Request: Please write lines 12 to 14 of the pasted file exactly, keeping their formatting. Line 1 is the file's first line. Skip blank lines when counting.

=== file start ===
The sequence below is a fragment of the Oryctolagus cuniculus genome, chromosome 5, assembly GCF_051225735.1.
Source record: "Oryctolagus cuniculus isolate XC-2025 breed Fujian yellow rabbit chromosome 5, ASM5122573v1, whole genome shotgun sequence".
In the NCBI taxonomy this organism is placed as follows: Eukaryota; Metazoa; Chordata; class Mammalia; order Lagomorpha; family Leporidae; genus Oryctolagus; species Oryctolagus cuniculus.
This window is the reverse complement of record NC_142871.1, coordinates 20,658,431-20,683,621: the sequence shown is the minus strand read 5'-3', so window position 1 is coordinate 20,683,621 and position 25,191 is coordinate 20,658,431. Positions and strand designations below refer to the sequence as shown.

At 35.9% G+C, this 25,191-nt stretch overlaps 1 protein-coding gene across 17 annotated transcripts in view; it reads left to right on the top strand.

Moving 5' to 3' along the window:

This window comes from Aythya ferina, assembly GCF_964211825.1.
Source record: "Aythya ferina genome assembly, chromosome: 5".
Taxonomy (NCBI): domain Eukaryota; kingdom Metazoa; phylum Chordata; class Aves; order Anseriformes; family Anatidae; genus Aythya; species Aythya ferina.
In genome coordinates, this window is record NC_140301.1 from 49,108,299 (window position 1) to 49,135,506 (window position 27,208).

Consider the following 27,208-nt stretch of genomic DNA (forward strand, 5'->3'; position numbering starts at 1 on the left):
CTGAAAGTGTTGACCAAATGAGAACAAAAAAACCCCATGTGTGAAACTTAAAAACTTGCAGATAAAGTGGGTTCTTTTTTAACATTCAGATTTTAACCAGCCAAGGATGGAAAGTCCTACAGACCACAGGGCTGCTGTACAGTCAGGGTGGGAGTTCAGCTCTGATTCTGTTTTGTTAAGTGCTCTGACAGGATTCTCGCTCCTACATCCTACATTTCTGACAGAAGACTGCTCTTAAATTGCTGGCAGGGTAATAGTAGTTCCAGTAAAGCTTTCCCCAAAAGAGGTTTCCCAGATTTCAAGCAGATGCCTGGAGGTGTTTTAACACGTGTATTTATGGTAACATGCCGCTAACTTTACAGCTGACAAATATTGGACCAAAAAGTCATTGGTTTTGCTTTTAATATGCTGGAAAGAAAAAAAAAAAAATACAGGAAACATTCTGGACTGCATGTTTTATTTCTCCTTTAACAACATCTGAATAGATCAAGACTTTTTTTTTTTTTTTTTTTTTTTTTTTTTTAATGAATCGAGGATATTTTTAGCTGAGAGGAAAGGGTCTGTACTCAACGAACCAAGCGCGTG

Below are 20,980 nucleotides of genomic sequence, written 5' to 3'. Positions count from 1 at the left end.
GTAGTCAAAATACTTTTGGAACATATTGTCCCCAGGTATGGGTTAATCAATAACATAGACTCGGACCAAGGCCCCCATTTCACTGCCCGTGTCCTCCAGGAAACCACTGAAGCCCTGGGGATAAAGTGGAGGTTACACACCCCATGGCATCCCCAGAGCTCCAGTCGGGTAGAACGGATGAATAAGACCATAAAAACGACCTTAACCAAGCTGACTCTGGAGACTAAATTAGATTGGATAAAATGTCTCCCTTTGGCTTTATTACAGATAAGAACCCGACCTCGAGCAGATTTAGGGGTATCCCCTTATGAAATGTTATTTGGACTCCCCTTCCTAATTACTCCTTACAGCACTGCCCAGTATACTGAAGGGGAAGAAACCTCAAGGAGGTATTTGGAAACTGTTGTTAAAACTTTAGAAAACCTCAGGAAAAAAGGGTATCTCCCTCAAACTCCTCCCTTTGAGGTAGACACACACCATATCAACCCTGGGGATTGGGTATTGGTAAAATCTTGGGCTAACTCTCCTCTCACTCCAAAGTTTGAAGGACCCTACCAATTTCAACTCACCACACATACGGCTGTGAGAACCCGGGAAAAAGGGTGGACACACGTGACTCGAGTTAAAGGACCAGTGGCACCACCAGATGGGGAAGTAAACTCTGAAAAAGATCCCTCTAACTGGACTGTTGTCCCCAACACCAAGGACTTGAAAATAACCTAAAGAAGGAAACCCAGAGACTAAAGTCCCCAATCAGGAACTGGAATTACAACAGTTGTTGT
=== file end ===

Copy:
CTGAAAGTGTTGACCAAATGAGAACAAAAAAACCCCATGTGTGAAACTTAAAAACTTGCAGATAAAGTGGGTTCTTTTTTAACATTCAGATTTTAACCAGCCAAGGATGGAAAGTCCTACAGACCACAGGGCTGCTGTACAGTCAGGGTGGGAGTTCAGCTCTGATTCTGTTTTGTTAAGTGCTCTGACAGGATTCTCGCTCCTACATCCTACATTTCTGACAGAAGACTGCTCTTAAATTGCTGGCAGGGTAATAGTAGTTCCAGTAAAGCTTTCCCCAAAAGAGGTTTCCCAGATTTCAAGCAGATGCCTGGAGGTGTTTTAACACGTGTATTTATGGTAACATGCCGCTAACTTTACAGCTGACAAATATTGGACCAAAAAGTCATTGGTTTTGCTTTTAATATGCTGGAAAGAAAAAAAAAAAAATACAGGAAACATTCTGGACTGCATGTTTTATTTCTCCTTTAACAACATCTGAATAGATCAAGACTTTTTTTTTTTTTTTTTTTTTTTTTTTTTTAATGAATCGAGGATATTTTTAGCTGAGAGGAAAGGGTCTGTACTCAACGAACCAAGCGCGTG

Below are 20,980 nucleotides of genomic sequence, written 5' to 3'. Positions count from 1 at the left end.
GTAGTCAAAATACTTTTGGAACATATTGTCCCCAGGTATGGGTTAATCAATAACATAGACTCGGACCAAGGCCCCCATTTCACTGCCCGTGTCCTCCAGGAAACCACTGAAGCCCTGGGGATAAAGTGGAGGTTACACACCCCATGGCATCCCCAGAGCTCCAGTCGGGTAGAACGGATGAATAAGACCATAAAAACGACCTTAACCAAGCTGACTCTGGAGACTAAATTAGATTGGATAAAATGTCTCCCTTTGGCTTTATTACAGATAAGAACCCGACCTCGAGCAGATTTAGGGGTATCCCCTTATGAAATGTTATTTGGACTCCCCTTCCTAATTACTCCTTACAGCACTGCCCAGTATACTGAAGGGGAAGAAACCTCAAGGAGGTATTTGGAAACTGTTGTTAAAACTTTAGAAAACCTCAGGAAAAAAGGGTATCTCCCTCAAACTCCTCCCTTTGAGGTAGACACACACCATATCAACCCTGGGGATTGGGTATTGGTAAAATCTTGGGCTAACTCTCCTCTCACTCCAAAGTTTGAAGGACCCTACCAATTTCAACTCACCACACATACGGCTGTGAGAACCCGGGAAAAAGGGTGGACACACGTGACTCGAGTTAAAGGACCAGTGGCACCACCAGATGGGGAAGTAAACTCTGAAAAAGATCCCTCTAACTGGACTGTTGTCCCCAACACCAAGGACTTGAAAATAACCTAAAGAAGGAAACCCAGAGACTAAAGTCCCCAATCAGGAACTGGAATTACAACAGTTGTTGT